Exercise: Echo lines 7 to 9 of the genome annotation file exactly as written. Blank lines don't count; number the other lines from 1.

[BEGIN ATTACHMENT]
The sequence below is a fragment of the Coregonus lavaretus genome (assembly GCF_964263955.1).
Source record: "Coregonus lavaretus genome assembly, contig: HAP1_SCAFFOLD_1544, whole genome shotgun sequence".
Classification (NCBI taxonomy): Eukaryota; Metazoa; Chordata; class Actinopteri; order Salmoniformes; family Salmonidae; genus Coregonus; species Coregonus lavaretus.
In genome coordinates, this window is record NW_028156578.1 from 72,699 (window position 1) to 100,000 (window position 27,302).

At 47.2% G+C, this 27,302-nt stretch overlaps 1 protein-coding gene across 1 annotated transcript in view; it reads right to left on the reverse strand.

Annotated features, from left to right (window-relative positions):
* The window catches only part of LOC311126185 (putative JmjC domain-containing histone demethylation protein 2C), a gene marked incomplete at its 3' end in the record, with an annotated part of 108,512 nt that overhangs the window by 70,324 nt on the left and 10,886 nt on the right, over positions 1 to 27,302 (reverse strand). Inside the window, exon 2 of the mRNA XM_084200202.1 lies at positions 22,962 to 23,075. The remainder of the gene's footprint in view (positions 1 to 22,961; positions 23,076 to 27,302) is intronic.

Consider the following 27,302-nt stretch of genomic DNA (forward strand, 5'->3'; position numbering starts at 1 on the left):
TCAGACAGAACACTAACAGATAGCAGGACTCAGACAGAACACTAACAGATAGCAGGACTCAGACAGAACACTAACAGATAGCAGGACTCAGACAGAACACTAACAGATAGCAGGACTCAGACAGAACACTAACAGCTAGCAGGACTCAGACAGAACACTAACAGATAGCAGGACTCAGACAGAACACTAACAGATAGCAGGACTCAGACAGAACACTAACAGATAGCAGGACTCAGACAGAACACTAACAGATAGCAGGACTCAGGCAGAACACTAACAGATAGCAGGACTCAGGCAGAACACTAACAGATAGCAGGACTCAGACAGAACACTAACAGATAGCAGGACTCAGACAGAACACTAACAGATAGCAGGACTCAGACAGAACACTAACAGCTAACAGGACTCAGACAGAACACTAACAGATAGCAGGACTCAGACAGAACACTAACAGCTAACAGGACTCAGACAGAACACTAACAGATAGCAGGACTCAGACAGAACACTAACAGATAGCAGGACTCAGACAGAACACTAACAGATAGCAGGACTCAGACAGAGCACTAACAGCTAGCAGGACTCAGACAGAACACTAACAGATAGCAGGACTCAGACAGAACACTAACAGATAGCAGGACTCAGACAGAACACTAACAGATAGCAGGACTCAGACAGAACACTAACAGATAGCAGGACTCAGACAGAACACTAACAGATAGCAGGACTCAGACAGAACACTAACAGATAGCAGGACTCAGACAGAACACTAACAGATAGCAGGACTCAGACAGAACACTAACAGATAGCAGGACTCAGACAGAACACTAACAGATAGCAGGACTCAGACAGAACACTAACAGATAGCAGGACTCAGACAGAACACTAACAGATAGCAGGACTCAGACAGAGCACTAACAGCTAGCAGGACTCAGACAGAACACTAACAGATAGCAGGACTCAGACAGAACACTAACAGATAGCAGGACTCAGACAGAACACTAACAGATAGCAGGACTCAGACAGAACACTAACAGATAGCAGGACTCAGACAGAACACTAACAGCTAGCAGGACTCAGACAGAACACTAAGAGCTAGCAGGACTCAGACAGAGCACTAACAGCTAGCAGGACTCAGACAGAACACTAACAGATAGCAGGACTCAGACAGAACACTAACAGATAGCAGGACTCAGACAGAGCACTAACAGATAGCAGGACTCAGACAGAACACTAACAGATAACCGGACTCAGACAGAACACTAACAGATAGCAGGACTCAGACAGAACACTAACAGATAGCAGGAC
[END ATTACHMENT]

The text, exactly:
* The window catches only part of LOC311126185 (putative JmjC domain-containing histone demethylation protein 2C), a gene marked incomplete at its 3' end in the record, with an annotated part of 108,512 nt that overhangs the window by 70,324 nt on the left and 10,886 nt on the right, over positions 1 to 27,302 (reverse strand). Inside the window, exon 2 of the mRNA XM_084200202.1 lies at positions 22,962 to 23,075. The remainder of the gene's footprint in view (positions 1 to 22,961; positions 23,076 to 27,302) is intronic.

Consider the following 27,302-nt stretch of genomic DNA (forward strand, 5'->3'; position numbering starts at 1 on the left):
TCAGACAGAACACTAACAGATAGCAGGACTCAGACAGAACACTAACAGATAGCAGGACTCAGACAGAACACTAACAGATAGCAGGACTCAGACAGAACACTAACAGATAGCAGGACTCAGACAGAACACTAACAGCTAGCAGGACTCAGACAGAACACTAACAGATAGCAGGACTCAGACAGAACACTAACAGATAGCAGGACTCAGACAGAACACTAACAGATAGCAGGACTCAGACAGAACACTAACAGATAGCAGGACTCAGGCAGAACACTAACAGATAGCAGGACTCAGGCAGAACACTAACAGATAGCAGGACTCAGACAGAACACTAACAGATAGCAGGACTCAGACAGAACACTAACAGATAGCAGGACTCAGACAGAACACTAACAGCTAACAGGACTCAGACAGAACACTAACAGATAGCAGGACTCAGACAGAACACTAACAGCTAACAGGACTCAGACAGAACACTAACAGATAGCAGGACTCAGACAGAACACTAACAGATAGCAGGACTCAGACAGAACACTAACAGATAGCAGGACTCAGACAGAGCACTAACAGCTAGCAGGACTCAGACAGAACACTAACAGATAGCAGGACTCAGACAGAACACTAACAGATAGCAGGACTCAGACAGAACACTAACAGATAGCAGGACTCAGACAGAACACTAACAGATAGCAGGACTCAGACAGAACACTAACAGATAGCAGGACTCAGACAGAACACTAACAGATAGCAGGACTCAGACAGAACACTAACAGATAGCAGGACTCAGACAGAACACTAACAGATAGCAGGACTCAGACAGAACACTAACAGATAGCAGGACTCAGACAGAACACTAACAGATAGCAGGACTCAGACAGAACACTAACAGATAGCAGGACTCAGACAGAGCACTAACAGCTAGCAGGACTCAGACAGAACACTAACAGATAGCAGGACTCAGACAGAACACTAACAGATAGCAGGACTCAGACAGAACACTAACAGATAGCAGGACTCAGACAGAACACTAACAGATAGCAGGACTCAGACAGAACACTAACAGCTAGCAGGACTCAGACAGAACACTAAGAGCTAGCAGGACTCAGACAGAGCACTAACAGCTAGCAGGACTCAGACAGAACACTAACAGATAGCAGGACTCAGACAGAACACTAACAGATAGCAGGACTCAGACAGAGCACTAACAGATAGCAGGACTCAGACAGAACACTAACAGATAACCGGACTCAGACAGAACACTAACAGATAGCAGGACTCAGACAGAACACTAACAGATAGCAGGAC